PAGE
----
February 22, 2018

Calling public employees: two charts tell it all

Below are two charts that show where the money that could have paid teachers, school support personnel and public employees went. Hint: it didn't go to them. Really.

The business taxes were meant to "pay for themselves" and create jobs, neither of which happened. They were, however, enough to pay for a 12 percent raise for all public employees.

This isn't about fate. It's about choices and priorities. Stay strong! (Shoutout to Ted Boettner and West Virginia Center on Budget and Policy):

February 21, 2018

Solidarity forever!

It's a little known fact that "Solidarity Forever," the international anthem of the labor movement,  was inspired by events in West Virginia. Ralph Chaplin, writer and long time rebel worker, lived for a time in the Mountain State and edited a labor paper in Huntington, one of several then published in the state.

While here, he was inspired by the solidarity of coal miners during long and bitter strikes that raged in Kanawha County in the Paint Creek and Cabin Creek areas around 1912-1913. It took him a while to finish the song, which is sung to the tune of the Battle Hymn of the Republic.

Today most people familiar with the song only know the chorus. In honor of West Virginia's teachers, service workers and public employees, here's the whole thing:

When the union's inspiration through the workers' blood shall run,
There can be no power greater anywhere beneath the sun;
Yet what force on earth is weaker than the feeble strength of one,
But the union makes us strong.

Solidarity forever,
Solidarity forever,
Solidarity forever,
For the union makes us strong.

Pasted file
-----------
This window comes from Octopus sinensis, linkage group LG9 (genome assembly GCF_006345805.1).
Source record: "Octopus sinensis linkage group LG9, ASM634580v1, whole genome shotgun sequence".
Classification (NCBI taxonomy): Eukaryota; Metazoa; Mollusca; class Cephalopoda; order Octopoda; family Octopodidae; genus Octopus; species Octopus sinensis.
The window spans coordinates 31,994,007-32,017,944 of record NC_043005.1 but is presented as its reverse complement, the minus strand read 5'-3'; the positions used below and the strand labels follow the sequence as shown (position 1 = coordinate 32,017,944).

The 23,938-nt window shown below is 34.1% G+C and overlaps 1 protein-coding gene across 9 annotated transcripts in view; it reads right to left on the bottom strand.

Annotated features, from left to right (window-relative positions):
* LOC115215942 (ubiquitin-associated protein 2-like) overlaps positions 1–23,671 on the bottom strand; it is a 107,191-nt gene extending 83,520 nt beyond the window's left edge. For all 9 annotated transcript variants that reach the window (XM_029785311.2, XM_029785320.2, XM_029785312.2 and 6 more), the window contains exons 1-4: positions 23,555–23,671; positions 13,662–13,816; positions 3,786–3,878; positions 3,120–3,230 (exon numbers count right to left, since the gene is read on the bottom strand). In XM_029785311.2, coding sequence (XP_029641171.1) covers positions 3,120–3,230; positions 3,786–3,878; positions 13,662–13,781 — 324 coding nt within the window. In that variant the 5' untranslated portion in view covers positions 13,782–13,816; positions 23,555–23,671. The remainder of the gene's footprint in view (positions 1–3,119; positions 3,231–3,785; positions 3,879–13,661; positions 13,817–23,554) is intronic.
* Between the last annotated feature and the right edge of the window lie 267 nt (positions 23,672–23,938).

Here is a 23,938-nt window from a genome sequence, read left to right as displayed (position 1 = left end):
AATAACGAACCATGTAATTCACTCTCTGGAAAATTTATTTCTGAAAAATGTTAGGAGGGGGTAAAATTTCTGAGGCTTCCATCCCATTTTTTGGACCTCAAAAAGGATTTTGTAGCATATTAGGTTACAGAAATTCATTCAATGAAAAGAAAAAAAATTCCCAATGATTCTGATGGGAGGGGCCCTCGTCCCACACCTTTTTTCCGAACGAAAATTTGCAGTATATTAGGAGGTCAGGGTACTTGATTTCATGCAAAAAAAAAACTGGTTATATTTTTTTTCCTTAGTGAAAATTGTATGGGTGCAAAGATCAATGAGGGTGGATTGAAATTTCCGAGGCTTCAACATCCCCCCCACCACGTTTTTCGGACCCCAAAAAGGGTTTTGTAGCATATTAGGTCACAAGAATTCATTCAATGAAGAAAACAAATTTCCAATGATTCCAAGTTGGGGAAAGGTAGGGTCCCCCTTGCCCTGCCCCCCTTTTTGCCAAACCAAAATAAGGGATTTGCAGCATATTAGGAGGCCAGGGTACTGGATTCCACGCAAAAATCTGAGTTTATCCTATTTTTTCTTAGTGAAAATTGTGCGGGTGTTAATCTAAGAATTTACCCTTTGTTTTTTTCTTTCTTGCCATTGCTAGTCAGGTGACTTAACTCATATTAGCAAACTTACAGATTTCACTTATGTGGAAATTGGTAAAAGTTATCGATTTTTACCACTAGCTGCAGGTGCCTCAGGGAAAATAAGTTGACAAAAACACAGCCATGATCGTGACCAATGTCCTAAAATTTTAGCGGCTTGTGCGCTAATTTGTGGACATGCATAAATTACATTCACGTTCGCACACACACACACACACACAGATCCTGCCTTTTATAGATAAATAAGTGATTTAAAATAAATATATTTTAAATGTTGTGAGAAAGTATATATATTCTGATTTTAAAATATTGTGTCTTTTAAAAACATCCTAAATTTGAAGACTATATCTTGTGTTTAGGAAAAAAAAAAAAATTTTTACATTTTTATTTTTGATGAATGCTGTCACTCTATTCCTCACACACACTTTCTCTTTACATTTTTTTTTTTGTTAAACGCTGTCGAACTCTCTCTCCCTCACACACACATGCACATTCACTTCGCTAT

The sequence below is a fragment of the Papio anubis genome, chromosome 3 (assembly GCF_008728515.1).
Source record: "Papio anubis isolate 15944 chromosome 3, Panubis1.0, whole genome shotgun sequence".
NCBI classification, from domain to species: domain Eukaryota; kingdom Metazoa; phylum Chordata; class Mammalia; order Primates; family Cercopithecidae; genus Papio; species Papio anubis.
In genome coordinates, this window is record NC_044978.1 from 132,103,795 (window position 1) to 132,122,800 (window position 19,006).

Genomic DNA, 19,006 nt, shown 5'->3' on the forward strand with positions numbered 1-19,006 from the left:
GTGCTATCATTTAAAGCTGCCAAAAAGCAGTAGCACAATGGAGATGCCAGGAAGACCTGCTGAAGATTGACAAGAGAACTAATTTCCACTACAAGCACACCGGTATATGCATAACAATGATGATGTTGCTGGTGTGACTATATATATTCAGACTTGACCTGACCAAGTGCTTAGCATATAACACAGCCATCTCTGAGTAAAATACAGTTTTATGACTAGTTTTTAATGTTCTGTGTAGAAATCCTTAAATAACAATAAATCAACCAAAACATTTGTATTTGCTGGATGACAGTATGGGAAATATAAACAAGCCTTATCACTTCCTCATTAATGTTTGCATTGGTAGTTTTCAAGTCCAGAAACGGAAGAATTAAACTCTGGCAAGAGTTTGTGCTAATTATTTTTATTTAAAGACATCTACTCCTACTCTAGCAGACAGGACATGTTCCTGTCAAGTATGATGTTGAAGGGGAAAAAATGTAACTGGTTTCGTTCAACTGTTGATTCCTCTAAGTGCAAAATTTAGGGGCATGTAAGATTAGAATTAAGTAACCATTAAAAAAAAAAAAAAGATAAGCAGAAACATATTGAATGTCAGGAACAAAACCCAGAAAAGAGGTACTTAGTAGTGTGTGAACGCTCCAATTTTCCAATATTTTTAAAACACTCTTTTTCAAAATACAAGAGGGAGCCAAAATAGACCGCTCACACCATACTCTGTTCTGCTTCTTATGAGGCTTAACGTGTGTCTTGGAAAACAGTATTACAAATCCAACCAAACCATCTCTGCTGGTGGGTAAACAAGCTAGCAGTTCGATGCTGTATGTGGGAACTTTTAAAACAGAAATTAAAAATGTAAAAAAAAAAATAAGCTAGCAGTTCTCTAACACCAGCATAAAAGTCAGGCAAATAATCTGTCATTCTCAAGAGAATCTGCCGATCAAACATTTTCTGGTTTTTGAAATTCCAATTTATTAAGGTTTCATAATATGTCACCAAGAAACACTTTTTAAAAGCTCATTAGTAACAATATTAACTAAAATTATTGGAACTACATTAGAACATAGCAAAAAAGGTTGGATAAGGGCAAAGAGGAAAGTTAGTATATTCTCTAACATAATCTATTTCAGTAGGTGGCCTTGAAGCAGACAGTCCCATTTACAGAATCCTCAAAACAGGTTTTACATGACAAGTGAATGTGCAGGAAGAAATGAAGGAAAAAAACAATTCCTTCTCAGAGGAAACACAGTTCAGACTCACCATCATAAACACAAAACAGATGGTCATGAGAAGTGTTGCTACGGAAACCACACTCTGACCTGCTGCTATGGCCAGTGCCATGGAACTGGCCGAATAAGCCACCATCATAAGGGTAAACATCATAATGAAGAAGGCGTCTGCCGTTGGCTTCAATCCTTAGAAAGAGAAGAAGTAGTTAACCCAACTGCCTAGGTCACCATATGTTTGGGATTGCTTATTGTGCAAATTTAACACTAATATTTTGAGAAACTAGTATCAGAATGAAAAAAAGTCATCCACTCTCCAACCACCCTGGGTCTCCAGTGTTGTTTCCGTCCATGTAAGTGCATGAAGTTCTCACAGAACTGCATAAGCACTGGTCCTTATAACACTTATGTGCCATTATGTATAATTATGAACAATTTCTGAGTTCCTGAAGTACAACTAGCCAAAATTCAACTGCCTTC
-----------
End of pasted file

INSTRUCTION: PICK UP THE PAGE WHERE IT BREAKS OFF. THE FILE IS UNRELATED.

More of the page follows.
Is there aught we hold in common with the greedy parasite,
Who would lash us into serfdom and would crush us with his might?
Is there anything left to us but to organize and fight?
For the union makes us strong.


It is we who plowed the prairies; built the cities where they trade;
Dug the mines and built the workshops, endless miles of railroad laid;
Now we stand outcast and starving midst the wonders we have made;
But the union makes us strong.


All the world that's owned by idle drones is ours and ours alone.
We have laid the wide foundations; built it skyward stone by stone.
It is ours, not to slave in, but to master and to own.
While the union makes us strong.


They have taken untold millions that they never toiled to earn,
But without our brain and muscle not a single wheel can turn.
We can break their haughty power, gain our freedom when we learn
That the union makes us strong.


In our hands is placed a power greater than their hoarded gold,
Greater than the might of armies, magnified a thousand-fold.
We can bring to birth a new world from the ashes of the old
For the union makes us strong.


(Note: this song has shown up in this blog before, but it seem especially relevant today.)

February 19, 2018

The die is cast

As a classics geek, I can't help but remember that when Julius Caesar crossed the Rubicon river on his way to Rome to take on the aristocratic party, he said "The die is cast."  Today, we might say "the dice have been rolled." Or just "It's on."

That seems to me to be where teachers and public employees are now unless there is positive action soon at the legislature, which doesn't seem likely.

That probably means that there will be a lot of voices, some from people we know and some that almost seem to  make sense, urging people to step back and/or give in before Thursday's action.

But it seems clear to me that the decision to act wasn't made lightly. People have been consulted statewide and votes have been taken. Waffling now would likely be seen as a sign of weakness.  What's needed now is a strong showing of strength and solidarity.

The die is cast. Or, if you prefer, it's on.